|Nice views in Big Sur.|
|Post-race fat loading at Nepenthe along Route 1.|
The park is in the famous Big Sur area and gave Amy and myself a chance to see the a long section of coastline used in the Big Sur marathon (which I'm now really excited about doing next year), including the 1932 Bixby Bridge.
Even though the race was in the park, it followed the river and was on the roads instead of trails so was a fast course. It's also fairly old and established, with this being the 30th running.
Anyway, I've felt more normal in training for the past week so tried a 5k on the treadmill on Thursday and almost collapsed during it, but managed 16:29 for a PB. Wasn't sure whether that would leave me too tired for Saturday morning (it was a really tough session and I've avoided hard sessions for a while), but today went well with a new 10k PB of 34:38 and third. Had to run myself into the ground to not slow down and spent the whole time trying to hold on to the coat tails of the guy in third until I just squeezed past near the end.
So it was satisfying to have two mentally and physically tough runs close together. From what I've been learning from Tim Noakes' 'Lore of Running' (am still getting through this bible-sized tome), teaching the brain's 'central governor' how to push harder and allow me to run faster is the key to improving. That should mean that every hard run I do where I don't give in and allow myself to slow, even as my heart rate soars, would make it easier for next time. This isn't just improving mental toughness, but teaching the mind's natural mechanism for protecting the heart muscle from oxygen depletion how to accept higher effort levels (it's too conservative and has been shown by Noakes to be more of a limiting factor than oxygen and energy stores to the legs and arms).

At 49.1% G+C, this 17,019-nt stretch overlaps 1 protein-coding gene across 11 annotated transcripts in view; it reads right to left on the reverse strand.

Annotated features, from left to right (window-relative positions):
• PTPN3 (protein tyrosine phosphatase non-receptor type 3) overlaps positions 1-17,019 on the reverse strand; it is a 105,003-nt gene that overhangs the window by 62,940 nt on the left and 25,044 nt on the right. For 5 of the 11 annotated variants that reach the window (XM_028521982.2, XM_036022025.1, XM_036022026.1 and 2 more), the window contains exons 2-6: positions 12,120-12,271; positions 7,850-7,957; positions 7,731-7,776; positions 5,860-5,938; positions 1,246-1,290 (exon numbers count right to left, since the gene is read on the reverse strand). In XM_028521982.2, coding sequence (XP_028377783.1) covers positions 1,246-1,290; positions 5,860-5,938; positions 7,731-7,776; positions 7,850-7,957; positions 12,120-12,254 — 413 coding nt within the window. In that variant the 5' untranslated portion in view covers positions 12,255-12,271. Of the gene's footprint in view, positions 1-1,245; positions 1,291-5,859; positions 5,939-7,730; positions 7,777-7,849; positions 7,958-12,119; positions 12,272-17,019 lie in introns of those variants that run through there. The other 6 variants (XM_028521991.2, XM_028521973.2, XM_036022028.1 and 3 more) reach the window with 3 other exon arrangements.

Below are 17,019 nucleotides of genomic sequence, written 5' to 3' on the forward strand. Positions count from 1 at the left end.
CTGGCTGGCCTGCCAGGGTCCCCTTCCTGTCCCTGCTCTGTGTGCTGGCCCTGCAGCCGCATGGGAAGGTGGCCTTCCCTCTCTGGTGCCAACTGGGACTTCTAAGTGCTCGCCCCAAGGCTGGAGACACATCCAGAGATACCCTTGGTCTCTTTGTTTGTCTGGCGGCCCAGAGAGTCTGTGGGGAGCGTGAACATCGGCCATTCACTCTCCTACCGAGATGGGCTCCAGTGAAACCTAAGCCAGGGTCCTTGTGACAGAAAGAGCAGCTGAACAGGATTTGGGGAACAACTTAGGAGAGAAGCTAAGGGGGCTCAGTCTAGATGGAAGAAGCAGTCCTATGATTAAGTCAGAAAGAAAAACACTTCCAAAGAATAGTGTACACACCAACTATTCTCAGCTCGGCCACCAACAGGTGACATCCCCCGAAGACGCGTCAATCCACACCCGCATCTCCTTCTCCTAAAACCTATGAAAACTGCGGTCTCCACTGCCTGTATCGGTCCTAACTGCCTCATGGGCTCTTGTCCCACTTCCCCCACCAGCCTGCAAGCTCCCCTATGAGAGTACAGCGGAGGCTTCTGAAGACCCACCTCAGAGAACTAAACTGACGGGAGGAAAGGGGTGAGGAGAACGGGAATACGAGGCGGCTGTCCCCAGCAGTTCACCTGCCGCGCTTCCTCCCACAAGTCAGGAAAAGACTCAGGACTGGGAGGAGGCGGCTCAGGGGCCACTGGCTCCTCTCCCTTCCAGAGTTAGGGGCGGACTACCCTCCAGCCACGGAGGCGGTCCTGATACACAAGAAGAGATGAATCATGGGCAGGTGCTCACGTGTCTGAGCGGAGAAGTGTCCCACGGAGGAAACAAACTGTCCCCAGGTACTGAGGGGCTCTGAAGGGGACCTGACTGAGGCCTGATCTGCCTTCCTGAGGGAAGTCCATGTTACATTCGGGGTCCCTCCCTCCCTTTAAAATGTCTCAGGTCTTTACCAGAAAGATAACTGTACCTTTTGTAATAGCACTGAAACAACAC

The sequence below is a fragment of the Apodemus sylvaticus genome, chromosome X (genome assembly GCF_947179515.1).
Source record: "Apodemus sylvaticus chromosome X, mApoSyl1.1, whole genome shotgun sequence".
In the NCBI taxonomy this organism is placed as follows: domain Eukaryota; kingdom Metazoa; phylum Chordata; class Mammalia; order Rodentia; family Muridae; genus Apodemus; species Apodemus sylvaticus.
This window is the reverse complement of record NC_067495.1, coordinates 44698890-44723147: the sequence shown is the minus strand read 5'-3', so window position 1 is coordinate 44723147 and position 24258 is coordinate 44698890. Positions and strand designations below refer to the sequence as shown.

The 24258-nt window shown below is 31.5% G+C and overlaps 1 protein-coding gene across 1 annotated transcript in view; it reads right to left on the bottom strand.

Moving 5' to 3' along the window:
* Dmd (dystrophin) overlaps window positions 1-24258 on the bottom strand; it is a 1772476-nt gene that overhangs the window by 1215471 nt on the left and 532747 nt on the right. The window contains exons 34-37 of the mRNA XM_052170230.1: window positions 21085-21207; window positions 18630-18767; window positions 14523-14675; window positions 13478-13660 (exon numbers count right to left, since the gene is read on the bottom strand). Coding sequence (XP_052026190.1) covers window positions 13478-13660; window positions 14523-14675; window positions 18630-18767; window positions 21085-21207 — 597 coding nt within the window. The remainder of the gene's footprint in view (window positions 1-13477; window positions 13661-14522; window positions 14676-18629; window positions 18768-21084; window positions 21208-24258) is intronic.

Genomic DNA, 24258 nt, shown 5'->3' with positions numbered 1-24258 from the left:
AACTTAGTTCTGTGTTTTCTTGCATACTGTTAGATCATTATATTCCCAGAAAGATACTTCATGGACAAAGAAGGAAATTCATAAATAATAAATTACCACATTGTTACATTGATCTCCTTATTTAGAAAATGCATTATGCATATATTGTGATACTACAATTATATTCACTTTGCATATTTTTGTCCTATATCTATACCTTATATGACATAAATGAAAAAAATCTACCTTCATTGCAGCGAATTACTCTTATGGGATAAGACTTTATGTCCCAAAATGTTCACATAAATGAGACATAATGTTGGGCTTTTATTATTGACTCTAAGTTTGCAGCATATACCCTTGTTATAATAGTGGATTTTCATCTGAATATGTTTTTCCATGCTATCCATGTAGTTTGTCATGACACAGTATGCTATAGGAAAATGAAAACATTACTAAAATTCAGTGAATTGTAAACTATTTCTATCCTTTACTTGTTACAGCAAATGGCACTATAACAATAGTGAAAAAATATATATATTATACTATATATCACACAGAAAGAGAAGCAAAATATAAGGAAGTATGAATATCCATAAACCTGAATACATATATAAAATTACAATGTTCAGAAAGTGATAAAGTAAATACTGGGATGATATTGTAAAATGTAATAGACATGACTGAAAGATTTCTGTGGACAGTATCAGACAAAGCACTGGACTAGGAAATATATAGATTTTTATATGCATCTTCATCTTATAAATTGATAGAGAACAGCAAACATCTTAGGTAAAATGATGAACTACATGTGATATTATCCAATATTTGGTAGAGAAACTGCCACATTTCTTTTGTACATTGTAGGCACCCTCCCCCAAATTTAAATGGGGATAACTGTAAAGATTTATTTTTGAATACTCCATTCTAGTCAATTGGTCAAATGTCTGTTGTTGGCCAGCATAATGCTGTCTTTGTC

His book is fascinating and completely science-based, explaining the flaw in the generally accepted paradigm that an athlete's performance is determined mainly by VO2 max. He shows how performance drops off even though there is still energy and oxygen enough for the outer muscles. Instead, it's the oxygen available to the heart that sends triggers to the brain to force the 'central governor' to kick in and force the body to feel more fatigue than the arms and legs justify. I've butchered the explanation and shortened many chapters into two paragraphs, but I can appreciate the logic and science he uses to back it up. Plus I'm sure I'm not the only one who knows how much easier it is to do a particular time or performance for the second time. This was very clear to me in my second sub 3-hour marathon, which was much easier than the first because my brain was willing to accept I could take it, so it didn't try to hold me back to protect the heart. It had been taught that that level of effort was ok, even though I hadn't got any fitter in the intervening month.
|Bixby Bridge, Big Sur|